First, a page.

quinta-feira, 6 de outubro de 2011
ZIMBABWE: Prisoners encouraged to work, earn money
Prison inmates in Zimbabwe are encouraged to engage in income generating activities and provide for their families.
They earn wages for jobs done at private farms and other organisations while serving their sentences. The prisoners get 70 per cent of their earnings while 30 per cent goes to government. They are also permitted to open bank accounts.
“A prisoner can sign a bank withdrawal slip and send a relative to collect the money from the bank. If the bank demands presence of the holder of the bank account, authority would be granted for the inmate to visit the bank in company of a prison official,” said a prison official at ZPS stand at the Marondera agricultural show this week.
“Some inmates were actually purchasing furniture or paying their children’s school fees from cash earned while in incarceration,” he added.
Companies using prison labour include Border Timbers. Prisoners earn meaningful wages and some are understood to have been offered permanent employment at the companies once their jail terms are completed.
The Prison Fellowship Organisation assisted former convicts to find employment at companies where their skills were needed.
“Everything possible is done to ensure that inmates live as much of a normal life as is possible. Since prison life entails the convict to be reformed he should receive self-sustaining skills. These are essential since most crimes are committed by people desperate to make ends meet. Some were too lazy to earn a living and resorted to dishonesty,” said the officer.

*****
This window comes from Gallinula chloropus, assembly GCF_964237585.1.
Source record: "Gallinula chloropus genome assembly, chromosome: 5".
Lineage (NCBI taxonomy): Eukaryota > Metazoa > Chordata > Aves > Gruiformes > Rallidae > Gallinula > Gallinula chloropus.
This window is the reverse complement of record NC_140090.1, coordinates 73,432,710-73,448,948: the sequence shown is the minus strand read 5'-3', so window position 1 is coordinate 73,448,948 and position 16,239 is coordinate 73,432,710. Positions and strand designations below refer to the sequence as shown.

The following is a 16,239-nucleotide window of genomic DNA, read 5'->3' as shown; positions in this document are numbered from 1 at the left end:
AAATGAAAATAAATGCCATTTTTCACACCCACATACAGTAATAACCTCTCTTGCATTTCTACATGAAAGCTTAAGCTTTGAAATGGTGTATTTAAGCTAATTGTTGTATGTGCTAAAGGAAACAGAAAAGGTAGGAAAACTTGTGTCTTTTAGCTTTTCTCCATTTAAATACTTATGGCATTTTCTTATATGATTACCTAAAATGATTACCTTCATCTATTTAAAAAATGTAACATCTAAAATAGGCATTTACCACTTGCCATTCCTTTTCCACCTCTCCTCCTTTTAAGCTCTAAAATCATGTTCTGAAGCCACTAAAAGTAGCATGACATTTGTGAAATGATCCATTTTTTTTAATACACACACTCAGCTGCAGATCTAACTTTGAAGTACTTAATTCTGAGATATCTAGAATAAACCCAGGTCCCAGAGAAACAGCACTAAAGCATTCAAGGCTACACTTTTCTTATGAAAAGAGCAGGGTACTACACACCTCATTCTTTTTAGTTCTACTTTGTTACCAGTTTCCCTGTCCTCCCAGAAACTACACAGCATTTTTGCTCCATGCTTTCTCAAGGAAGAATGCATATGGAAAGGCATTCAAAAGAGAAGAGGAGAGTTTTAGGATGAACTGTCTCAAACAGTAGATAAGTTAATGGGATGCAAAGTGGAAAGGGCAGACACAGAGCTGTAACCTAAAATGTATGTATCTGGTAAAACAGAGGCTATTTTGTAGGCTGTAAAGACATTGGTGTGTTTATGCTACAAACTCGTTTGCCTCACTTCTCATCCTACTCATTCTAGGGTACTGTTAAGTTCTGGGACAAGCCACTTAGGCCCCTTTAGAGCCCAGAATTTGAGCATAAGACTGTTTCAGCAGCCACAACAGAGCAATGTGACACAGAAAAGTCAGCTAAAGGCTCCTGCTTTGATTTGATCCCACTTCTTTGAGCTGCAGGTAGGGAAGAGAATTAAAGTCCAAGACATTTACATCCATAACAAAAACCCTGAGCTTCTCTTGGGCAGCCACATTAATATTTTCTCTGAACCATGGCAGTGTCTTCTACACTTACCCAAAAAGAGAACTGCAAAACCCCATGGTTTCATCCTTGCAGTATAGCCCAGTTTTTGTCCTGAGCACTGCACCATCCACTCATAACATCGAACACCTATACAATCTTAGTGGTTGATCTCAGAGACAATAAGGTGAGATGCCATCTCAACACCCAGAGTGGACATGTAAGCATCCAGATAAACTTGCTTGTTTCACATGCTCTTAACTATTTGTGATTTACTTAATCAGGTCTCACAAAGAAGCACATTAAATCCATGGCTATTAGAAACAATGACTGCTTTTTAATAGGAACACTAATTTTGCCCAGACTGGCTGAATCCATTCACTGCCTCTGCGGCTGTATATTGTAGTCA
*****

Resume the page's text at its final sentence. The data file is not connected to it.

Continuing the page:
He said living conditions in prison had improved tremendously following the formation of the inclusive government which resulted in the current upward turn of the economy.
Inmates were growing enough supplementary food and at least enjoying three balanced meals every day. The show stand exhibited a number of projects carried out in prison – including piggery, cattle breeding, carpentry, farming, art and sport.
Mensagem de boas-vindas
"...Quando um voluntário é essencialmente um visitador prisional, saiba ele que o seu papel, por muito pouco que a um olhar desprevenido possa parecer, é susceptível de produzir um efeito apaziguador de grande alcance..."
Dr. José de Sousa Mendes
"... When one is essentially a volunteer prison visitor, he knows that his role, however little that may seem a look unprepared, is likely to produce a far-reaching effect pacificatory ..."
Dr. José de Sousa Mendes
Presidente da FIAR